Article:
Tuesday St. Petersburg overwhelming voted to cancel the city’s contract with Michael Maltzan Architecture for the “Lens” pier design by a 63.35 percent vote.
The cancelation of the “Lens” pier design comes after years of planning and meetings to select a replacement for the now-closed St. Petersburg Pier.
St. Petersburg residents got their first look at the “Lens” nearly two years ago when an international pier design competition released three pier design finalists: The “Lens,” the “Wave" and the “Eye.”
In January 2012, a five-member pier jury, including council member Leslie Curran and County Commissioner Ken Welch, chose the “Lens” over the other two pier designs.
Contract negotiations between Maltzan and the city began immediately.
While public approval of the “Lens” design was greater than the other two pier options, in the public’s eyes, there always should have been a "none of the above" option.
Two public petitions were launched: One to save the existing inverted pyramid and another to stop the “Lens.”
VoteOnThePier actually began its petition before well before anyone in St. Petersburg had heard of the “Lens” or Maltzan.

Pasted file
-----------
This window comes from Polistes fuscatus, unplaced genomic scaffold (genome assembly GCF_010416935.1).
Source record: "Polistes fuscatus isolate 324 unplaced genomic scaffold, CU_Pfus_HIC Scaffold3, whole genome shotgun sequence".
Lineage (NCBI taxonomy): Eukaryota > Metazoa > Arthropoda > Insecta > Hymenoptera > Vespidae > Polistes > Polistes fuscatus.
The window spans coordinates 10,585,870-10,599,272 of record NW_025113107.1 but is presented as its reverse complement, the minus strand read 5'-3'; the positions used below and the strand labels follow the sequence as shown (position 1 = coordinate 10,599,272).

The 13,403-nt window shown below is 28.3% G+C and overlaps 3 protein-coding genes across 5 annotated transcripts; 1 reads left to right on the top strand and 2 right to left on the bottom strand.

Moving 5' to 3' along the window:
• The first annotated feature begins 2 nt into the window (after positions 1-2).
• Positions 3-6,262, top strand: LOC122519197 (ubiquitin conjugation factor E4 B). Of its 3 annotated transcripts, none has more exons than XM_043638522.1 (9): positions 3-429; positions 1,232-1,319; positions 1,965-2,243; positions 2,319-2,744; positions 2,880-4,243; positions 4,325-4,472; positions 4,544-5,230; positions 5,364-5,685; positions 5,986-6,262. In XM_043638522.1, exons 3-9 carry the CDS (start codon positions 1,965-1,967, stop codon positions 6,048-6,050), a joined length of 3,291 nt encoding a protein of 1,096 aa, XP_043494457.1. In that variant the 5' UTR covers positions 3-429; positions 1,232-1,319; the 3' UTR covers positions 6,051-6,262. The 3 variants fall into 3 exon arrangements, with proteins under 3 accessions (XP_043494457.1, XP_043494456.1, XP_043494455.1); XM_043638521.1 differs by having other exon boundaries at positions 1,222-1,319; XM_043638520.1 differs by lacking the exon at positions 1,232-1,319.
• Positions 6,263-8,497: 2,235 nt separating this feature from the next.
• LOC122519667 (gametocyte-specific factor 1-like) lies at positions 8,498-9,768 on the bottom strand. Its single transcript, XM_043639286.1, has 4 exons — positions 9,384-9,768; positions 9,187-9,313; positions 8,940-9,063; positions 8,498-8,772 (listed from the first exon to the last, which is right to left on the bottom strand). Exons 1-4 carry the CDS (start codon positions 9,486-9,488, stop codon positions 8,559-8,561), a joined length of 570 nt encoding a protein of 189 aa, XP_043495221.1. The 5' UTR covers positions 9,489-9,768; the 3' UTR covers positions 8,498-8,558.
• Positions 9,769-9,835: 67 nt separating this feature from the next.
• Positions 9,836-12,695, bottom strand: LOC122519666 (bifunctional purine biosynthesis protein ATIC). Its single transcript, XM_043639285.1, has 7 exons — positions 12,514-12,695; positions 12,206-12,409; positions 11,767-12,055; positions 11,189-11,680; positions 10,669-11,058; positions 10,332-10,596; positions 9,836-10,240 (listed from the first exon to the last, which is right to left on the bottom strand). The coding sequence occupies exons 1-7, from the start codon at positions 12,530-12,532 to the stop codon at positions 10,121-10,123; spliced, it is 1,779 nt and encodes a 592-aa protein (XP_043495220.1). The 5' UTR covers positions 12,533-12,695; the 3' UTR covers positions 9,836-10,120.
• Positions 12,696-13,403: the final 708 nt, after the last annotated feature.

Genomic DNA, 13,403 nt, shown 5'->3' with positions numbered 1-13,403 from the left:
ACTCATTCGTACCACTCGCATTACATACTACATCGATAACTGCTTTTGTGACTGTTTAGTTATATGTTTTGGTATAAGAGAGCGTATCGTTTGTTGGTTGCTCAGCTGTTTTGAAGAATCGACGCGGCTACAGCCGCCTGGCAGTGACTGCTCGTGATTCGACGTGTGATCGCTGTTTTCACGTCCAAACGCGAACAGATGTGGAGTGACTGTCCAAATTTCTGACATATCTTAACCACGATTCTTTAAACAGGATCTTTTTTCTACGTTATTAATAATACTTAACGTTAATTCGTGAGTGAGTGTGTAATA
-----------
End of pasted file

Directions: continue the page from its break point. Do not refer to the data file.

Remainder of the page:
Its petition drive was successfully completed in summer 2012, but the city said the petition was poorly constructed and legally did not bind the city to take any action.
City officials said St. Petersburg’s City Charter allows for petitions regarding city ordinances, not capital projects.
In August 2012, city council voted to not put anything on the November general election ballot. Less than a month later local attorney Kathleen Ford filed suit against the city and on behalf of the VoteOnThePier petitioners.
Following a mediation between Ford and the city, Judge Jack Day ruled the VoteOnthePier petition did not legally require the city to do anything.
Before the city and Ford ever began its mediation another group launched a pier petition drive. In September 2012, Concerned Citizens of St. Petersburg launched a Stop the Lens petition drive.
Led by residents Bud Riser, Fred Whaley and Bill Ballard, Stop the Lens’ petition drive was successfully completed in May.
Learning from the flaws of the VoteOnthePier petition, Stop the Lens crafted a petition that, if approved, would create an ordinance to cancel the city’s contract to build the “Lens.”
The ordinance did not touch on the future of the St. Petersburg Pier, which shut down May 31.